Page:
It was a different time in the 1950s for artists. Live music venues were filled to capacity with finger-snapping patrons and painters and ceramic artists were pushing the boundaries and starting movements.
Ceramic artist Monte Colgren, 85, was there during the beat era, moving among circles of creative minds.
Colgren grew up in Spokane. He played the clarinet and then the bass clarinet at Lewis and Clark High School. He also played the bassoon in the Spokane Philharmonic.
A trip to the Chicago Art Museum introduced him to the visual arts, and he became friendly with art students in the area and enjoyed the vibe.
Upon returning to the state, he enrolled at the University of Washington to study art. He was hooked after his first ceramics class and inspired by the instructions of ceramic artist Paul Bonifas (1893-1967) and sculptor Everett DuPen (1912-2005).
“I also painted,” he said, “but I found ceramics more intimate.”
He went on to earn a master’s degree from Mills College in Oakland, California, where he was a student of Antonio Prieto (1912-1967).
Colgren then served in the Army for two years where he taught and demonstrated ceramic art at the service club. He later earned a degree in education from Eastern Washington University and worked as a teaching assistant in design at Mills College, an adjunct instructor at Eastern Washington University and a public school art instructor. He also worked in urban planning and was a partner and appraiser at a gallery of art and antiques.
He has exhibited his work in California, New York and Washington in museums and galleries and has been featured in publications including The Spokesman-Review in 1954 and a newspaper in San Francisco in 1958 that showed Colgren’s first-place jar exhibited at the de Young Museum. His resume is long but not kept digitally. Rather, stored in folders and boxes in his North Side home; hundreds of yellowed documents and carefully wrapped vessels in enamel, porcelain, earthenware and stoneware as well as stacks of paintings done in a mix of realism, modern and expressionism, all testimony to his creative ventures.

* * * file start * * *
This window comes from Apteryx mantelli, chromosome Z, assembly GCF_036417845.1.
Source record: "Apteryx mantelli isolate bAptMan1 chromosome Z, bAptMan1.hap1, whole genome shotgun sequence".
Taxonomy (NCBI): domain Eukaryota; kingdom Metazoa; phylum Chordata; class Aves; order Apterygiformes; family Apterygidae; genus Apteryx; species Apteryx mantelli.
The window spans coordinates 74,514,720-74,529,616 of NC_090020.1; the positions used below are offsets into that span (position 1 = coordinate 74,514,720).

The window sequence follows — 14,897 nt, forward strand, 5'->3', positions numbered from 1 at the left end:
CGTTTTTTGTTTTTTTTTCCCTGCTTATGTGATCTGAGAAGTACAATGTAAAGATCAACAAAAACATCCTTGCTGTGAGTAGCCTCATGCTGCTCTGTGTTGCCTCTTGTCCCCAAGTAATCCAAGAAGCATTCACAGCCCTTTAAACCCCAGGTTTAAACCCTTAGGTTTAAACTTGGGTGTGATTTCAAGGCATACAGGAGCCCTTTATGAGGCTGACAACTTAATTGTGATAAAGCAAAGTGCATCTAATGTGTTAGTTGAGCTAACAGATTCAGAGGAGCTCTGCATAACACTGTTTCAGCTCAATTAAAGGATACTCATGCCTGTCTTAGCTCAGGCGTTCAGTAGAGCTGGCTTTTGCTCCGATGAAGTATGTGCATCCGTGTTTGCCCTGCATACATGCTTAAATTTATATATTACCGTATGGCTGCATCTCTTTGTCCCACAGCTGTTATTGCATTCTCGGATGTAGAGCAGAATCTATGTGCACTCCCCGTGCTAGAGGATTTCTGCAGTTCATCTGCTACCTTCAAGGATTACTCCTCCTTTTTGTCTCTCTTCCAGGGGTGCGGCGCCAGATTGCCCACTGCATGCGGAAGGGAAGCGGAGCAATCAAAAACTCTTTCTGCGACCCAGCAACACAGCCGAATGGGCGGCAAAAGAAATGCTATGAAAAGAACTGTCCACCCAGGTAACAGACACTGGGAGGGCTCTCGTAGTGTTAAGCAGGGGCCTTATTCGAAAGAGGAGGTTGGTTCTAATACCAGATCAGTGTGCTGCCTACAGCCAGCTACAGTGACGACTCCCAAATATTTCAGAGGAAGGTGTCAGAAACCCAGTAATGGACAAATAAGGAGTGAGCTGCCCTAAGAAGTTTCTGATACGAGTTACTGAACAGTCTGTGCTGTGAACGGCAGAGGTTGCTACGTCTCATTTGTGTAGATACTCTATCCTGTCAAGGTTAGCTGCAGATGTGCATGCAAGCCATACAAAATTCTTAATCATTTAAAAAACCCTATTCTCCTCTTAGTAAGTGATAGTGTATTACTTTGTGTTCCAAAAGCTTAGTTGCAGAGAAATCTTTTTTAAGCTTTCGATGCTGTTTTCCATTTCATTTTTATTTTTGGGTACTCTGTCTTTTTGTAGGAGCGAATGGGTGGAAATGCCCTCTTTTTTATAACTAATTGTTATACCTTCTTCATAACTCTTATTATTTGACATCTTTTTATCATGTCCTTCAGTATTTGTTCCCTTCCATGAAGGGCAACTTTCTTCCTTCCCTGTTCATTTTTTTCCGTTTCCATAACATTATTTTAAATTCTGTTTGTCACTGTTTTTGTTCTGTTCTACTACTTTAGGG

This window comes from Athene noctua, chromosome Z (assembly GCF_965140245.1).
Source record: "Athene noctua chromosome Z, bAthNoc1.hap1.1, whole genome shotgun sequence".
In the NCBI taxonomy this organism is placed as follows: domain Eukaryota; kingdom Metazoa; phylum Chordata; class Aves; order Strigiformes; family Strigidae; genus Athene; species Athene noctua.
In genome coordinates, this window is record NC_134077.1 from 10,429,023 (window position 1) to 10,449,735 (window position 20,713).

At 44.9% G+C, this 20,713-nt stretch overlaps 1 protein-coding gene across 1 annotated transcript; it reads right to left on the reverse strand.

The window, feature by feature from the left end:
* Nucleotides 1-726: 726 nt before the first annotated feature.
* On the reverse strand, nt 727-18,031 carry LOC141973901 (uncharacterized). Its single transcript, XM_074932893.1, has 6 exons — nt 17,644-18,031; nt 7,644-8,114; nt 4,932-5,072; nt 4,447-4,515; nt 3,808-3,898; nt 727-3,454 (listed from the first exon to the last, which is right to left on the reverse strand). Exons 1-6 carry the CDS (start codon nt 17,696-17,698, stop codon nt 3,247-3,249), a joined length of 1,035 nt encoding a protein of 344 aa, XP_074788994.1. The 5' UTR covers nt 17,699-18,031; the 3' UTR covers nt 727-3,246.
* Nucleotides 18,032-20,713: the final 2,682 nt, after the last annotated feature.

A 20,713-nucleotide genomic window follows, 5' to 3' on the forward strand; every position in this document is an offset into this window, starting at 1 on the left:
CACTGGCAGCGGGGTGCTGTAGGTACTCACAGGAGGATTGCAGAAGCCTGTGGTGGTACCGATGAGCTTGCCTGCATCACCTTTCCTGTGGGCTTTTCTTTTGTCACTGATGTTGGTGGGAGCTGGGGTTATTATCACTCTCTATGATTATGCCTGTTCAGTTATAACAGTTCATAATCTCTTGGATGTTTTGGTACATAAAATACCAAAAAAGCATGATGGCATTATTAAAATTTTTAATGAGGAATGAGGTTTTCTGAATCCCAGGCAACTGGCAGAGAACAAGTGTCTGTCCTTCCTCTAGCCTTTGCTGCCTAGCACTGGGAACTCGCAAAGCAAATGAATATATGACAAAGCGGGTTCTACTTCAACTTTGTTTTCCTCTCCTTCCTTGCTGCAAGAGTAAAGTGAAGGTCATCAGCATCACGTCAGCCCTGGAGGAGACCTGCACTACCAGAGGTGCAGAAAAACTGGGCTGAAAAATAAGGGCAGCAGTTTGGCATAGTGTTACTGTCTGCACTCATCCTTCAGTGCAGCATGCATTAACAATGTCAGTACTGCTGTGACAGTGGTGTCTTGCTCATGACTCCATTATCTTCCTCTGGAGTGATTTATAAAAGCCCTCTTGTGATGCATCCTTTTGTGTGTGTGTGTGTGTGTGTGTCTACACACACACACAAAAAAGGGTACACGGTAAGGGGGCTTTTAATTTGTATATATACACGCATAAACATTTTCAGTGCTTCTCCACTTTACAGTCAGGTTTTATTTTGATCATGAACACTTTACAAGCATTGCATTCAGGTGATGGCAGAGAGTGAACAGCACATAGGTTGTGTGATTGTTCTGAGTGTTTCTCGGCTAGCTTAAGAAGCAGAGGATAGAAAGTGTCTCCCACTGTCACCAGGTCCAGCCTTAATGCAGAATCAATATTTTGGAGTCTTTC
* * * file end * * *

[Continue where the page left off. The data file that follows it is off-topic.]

His style is based on traditional wheel throwing with the addition of unique elements like hand carvings and paintings put on paper and then pressed onto a glazed surface, giving the impression of a printed design on the vessel. He has developed dozens and dozens of glazes, their formulas are catalogued and filed away, and many are mixed, labeled and stored in buckets at the ceramic department at Spokane Falls Community College where he has been a “student” for the past 15 years.
“Working in clay keeps me going,” he said, “I have health issues and aches and pains but I never think of those things when I’m doing art.”